Table 2
In the Table 2: Az = 0° – is the North, Az = 90° – is the East, etc.

H the eye of observer ~ at a distance of1m from the external edge of cy6ndricaI part of the Hole, then the horizon ~ seen in angularlimit286°=172′ (Fig.l5). Considering that position of the Sun or Moon may be fixed by the eye in the centre of the Hole with accuracy equal to its angular size (32′), we achieve the accuracy of observation (or flxing) of their position equal to about (172-32) : 2 : 20 = 3.5′ (or 14 sec. of time).

I presumed that this accuracy could be increased if to observe through a pipe (made, for example, from bamboo or rush having inside diameter about 10 mm) interposed and fixed in a Hole by means of clay (Fig. 16). For a particular moment, such as Stmrise, it is necessary to correct the position
of pipe.

This can be done at the moment while day ls still wet. The next day, when the day hardens, it can be removed (with pipe) from the Hole for using again for the same event next days or year (years). Using the pipe, the horizon angular limit will be34′ and the accuracy of the Sun and Moon observations, from the same distance of 1 m, will be equal then to about (34-32) : 2: 2 =0.5′ =30″ (or 2 sec of time!).

For the star and planet observation it was possible to use a thin yam cross in pipe and then the accuracy will beequal to 34′ : 2 : 20 =0.85′ =51″ (or 3A sec. oftime). To work with said high resolution it was ~ryalso to fix the head of observer (his chin and brow, Le. eyes) using some simple wooden construction.

In the autumn equinox of 1997 and days close to it we made~experimentswith the pipes (having an inside diameter of 1 cm)for the Sun and Moon rNng and settingmoments observation using the stones X!NI 66, 67, 79 and others. In Fig. 17 the stoneXI66 with the pipe in the hole is shown, Fig. 18 presents threeof our pipes in the day, removed from the holes. Someof the results of our observatiom are given in Fig. 19- Sunrise moment through the pipe in StoneXI67on 22 September 1997,and in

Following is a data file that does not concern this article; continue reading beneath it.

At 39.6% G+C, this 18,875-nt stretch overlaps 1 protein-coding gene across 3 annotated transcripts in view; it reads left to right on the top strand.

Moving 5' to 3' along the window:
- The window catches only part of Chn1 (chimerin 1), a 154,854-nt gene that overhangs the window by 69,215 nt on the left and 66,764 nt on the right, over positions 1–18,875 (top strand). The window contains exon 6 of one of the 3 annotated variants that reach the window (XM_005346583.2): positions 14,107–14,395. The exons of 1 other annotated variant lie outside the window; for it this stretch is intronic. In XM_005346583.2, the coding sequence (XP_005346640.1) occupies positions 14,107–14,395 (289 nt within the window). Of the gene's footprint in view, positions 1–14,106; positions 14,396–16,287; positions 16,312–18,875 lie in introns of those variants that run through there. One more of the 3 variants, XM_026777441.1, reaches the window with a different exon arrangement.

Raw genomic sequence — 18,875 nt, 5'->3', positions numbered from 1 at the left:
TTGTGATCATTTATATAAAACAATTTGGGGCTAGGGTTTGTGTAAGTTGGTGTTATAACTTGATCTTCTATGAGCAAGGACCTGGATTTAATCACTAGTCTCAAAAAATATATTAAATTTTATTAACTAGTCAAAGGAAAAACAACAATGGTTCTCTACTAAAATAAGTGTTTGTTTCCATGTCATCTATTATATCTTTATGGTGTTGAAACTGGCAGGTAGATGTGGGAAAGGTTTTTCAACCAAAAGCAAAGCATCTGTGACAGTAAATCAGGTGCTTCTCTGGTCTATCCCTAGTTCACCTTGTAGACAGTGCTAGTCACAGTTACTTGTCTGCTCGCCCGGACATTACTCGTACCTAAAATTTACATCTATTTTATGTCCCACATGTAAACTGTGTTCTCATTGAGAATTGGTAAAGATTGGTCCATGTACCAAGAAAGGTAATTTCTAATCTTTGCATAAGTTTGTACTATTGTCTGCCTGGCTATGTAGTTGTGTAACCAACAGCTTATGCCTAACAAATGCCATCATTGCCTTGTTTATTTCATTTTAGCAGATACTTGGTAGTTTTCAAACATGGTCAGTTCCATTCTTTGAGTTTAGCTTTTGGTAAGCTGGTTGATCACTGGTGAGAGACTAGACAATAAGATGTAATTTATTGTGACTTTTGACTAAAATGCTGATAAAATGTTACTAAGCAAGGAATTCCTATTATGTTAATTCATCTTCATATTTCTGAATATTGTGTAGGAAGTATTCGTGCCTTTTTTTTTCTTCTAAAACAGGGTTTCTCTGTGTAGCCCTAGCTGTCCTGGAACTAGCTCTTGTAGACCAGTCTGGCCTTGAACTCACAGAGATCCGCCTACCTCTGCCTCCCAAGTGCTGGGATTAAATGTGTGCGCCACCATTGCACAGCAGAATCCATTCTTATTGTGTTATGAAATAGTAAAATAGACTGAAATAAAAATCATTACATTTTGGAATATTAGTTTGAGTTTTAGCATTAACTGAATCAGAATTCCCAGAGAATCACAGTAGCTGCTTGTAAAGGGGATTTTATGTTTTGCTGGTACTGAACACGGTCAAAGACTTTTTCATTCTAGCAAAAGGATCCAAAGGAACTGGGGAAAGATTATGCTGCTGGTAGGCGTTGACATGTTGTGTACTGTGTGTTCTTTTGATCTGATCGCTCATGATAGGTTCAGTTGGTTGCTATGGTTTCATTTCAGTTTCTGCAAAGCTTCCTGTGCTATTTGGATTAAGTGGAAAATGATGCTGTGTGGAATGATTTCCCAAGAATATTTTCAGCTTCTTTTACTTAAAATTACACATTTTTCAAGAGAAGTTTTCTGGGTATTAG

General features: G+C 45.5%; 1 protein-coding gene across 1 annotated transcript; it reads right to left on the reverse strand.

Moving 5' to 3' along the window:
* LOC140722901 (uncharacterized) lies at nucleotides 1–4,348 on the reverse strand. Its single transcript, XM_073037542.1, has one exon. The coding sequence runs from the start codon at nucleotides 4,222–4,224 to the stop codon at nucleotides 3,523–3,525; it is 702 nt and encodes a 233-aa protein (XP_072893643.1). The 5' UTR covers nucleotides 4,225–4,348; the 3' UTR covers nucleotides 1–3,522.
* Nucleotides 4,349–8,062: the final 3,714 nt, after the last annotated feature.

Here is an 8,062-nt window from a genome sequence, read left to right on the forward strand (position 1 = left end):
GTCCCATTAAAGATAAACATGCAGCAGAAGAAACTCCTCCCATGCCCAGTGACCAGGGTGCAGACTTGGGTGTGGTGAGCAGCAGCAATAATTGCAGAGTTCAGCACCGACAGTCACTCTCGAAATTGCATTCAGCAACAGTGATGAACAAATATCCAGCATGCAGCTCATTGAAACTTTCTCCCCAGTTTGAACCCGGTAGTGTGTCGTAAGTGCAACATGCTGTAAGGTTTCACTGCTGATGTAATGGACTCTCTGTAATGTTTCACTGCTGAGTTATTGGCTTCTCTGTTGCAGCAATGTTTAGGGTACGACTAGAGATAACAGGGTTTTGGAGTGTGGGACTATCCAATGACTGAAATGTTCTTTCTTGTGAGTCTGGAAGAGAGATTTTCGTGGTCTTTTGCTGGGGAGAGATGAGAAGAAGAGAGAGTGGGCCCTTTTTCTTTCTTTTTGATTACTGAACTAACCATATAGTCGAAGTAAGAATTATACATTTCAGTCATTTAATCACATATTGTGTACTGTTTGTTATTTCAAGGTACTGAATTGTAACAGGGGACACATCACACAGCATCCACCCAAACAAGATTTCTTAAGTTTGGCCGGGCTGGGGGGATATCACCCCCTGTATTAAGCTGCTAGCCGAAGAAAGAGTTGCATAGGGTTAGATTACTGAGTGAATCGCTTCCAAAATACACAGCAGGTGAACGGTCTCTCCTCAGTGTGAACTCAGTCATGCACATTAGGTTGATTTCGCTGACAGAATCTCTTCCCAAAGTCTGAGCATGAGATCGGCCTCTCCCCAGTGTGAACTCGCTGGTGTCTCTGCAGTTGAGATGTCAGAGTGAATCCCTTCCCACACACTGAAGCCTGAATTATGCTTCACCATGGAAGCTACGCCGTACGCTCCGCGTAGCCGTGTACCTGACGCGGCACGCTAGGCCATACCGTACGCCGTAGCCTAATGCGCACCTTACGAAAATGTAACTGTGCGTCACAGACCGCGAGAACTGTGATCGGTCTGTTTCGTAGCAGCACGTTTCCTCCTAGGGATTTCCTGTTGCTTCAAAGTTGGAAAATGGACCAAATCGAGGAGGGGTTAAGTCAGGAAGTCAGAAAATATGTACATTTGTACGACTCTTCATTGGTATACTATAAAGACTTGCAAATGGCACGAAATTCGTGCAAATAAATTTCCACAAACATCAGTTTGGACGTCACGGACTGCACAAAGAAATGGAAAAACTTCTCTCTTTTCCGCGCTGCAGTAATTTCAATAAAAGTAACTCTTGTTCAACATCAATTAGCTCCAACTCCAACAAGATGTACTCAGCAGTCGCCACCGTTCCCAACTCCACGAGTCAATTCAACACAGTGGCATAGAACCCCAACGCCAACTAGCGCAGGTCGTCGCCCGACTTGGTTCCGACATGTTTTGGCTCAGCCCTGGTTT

Fig. 20 – Moonrise through the pipe in Stone XI79 on 21 September 1997.

This experiment shows the ~DiJity ofusing pipes in Karahunj many tbomandyears ago. In favour of the pipes using in Karahunj times testifies also the important fact that the edges of all Holes are conical broadened. Using a sketch as in Fig. 16 we can calculate that the pipe with inside diameter of 10 mm and outside diameter of 24 mm (so wall thickness is 7 mm, which becomes bamboo) can be declined in Hole to the angle ±25° to any side from hole axis.

Thus, such a pipe, having the high angular (and time) resolution for observations, gives the possibility to be fixed in Hole for a wide angular directions and to use each Hole for different celestial sources observation or the same source for different moments of time. This is the reason why Holes have been made with conic broadening in Stones.

The presence of Holes with narrow diameter (4-5 cm and 10mm) directed to definite fixed points on the Sky gives the unique possibility to make exact calculations of the age of Karahunj Observatory using astronomical methods, even with more accuracy than it is possible to achieveby well-known Carbon method.

An extract from the book “Armenians and Ancient Armenia” by Paris Heoruni.

To date, The Prehistoric Wonder in Armenia Karahunj is included in the Top Ancient Sites for Stargazing in National Geographic

Fig 10 Our guest H.P.Kleiner from Switzerland in Carahunge, 1995